1. part of the management science major (or
double major)
2. part of the management science minor
3. an elective
Q3. Do you own a clicker from Turning
Technologies.
1. Yes
2. No, but I was given one for this subject.
8
Supersize me:
2004 documentary

Morgan Spurlock: director and star

30 Day diet of McDonald’s food

His rules:
– Eat everything on the menu at least once
– Eat no food outside of McDonalds
– Supersize a meal whenever offered, but only
when offered.

He averaged 5000 calories a day
9
Results

gained 24.5 lbs

suffered depression, lethargy, headaches, and
low sex drive

Day 21: heart palpitations. His internist asked
him to stop what he was doing.

Bright side
– Oscar nomination for documentary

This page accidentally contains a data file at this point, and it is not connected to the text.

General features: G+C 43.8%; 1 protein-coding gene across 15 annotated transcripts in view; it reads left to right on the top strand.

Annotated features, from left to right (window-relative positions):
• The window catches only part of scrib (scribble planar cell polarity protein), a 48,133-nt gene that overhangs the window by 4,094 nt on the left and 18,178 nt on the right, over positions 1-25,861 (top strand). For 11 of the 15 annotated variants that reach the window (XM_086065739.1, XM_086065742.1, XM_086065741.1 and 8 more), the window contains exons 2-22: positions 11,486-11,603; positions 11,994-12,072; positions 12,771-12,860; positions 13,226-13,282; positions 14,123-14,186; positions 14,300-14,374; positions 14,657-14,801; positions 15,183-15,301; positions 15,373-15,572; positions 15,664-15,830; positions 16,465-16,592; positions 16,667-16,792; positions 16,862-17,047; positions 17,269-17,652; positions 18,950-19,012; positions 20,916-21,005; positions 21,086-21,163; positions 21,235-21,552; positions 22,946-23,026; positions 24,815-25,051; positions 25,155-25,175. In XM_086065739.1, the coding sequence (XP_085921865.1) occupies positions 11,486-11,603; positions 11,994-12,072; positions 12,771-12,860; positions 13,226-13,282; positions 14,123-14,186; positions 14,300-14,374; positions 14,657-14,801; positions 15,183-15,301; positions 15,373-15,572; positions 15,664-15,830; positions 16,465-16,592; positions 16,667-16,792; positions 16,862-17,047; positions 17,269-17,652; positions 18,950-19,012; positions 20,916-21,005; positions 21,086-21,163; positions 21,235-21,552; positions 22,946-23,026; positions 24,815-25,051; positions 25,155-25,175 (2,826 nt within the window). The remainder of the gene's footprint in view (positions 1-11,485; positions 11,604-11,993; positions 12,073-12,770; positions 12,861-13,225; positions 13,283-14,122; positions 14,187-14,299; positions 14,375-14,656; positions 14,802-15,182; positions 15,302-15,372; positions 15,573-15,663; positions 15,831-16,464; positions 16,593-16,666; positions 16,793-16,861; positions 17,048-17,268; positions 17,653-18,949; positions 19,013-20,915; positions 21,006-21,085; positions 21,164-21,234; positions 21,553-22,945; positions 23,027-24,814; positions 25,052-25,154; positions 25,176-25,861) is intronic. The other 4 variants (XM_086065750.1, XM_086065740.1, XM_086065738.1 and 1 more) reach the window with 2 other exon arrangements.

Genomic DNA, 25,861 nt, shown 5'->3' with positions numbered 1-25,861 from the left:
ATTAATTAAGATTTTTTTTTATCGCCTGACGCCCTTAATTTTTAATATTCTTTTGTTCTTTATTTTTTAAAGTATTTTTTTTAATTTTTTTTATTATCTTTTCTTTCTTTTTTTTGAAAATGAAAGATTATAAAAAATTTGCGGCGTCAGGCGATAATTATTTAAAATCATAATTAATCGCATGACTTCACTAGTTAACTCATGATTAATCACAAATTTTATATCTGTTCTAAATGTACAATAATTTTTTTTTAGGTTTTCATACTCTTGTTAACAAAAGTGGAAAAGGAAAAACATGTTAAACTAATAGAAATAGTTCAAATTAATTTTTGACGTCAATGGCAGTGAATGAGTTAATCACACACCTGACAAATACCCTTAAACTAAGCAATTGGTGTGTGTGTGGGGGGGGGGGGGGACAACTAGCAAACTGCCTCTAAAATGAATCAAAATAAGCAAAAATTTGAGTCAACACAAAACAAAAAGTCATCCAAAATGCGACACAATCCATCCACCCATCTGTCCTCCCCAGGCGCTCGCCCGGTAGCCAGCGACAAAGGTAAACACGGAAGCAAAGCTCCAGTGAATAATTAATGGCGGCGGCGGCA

– $20.6 million in box office
– McDonalds dropped “supersizing”

Other side: legitimate criticism of movie
10
Question: what would be a good diet
at McDonalds?

Suppose that we wanted to design a good 1 week
diet at McDonalds. What would we do?

What data would we need?

Decision variables?
11
More on diet problem

Objective function?

Constraints?
12
A simpler problem

Minimize the cost of a meal
– just a few choices listed
– between 600 and 900 calories
– less than 50% of daily sodium
– fewer than 40% of the calories are from fat
– at least 30 grams of protein.
– fractional meals permitted.
13
Data from McDonalds
(prices are approximate)
Caesar Salad
small
Hamburger
Big Mac
McChicken
Total Calories
250
770
360
190
230
Fat Calories
81
360
144
45
99
Protein (grams)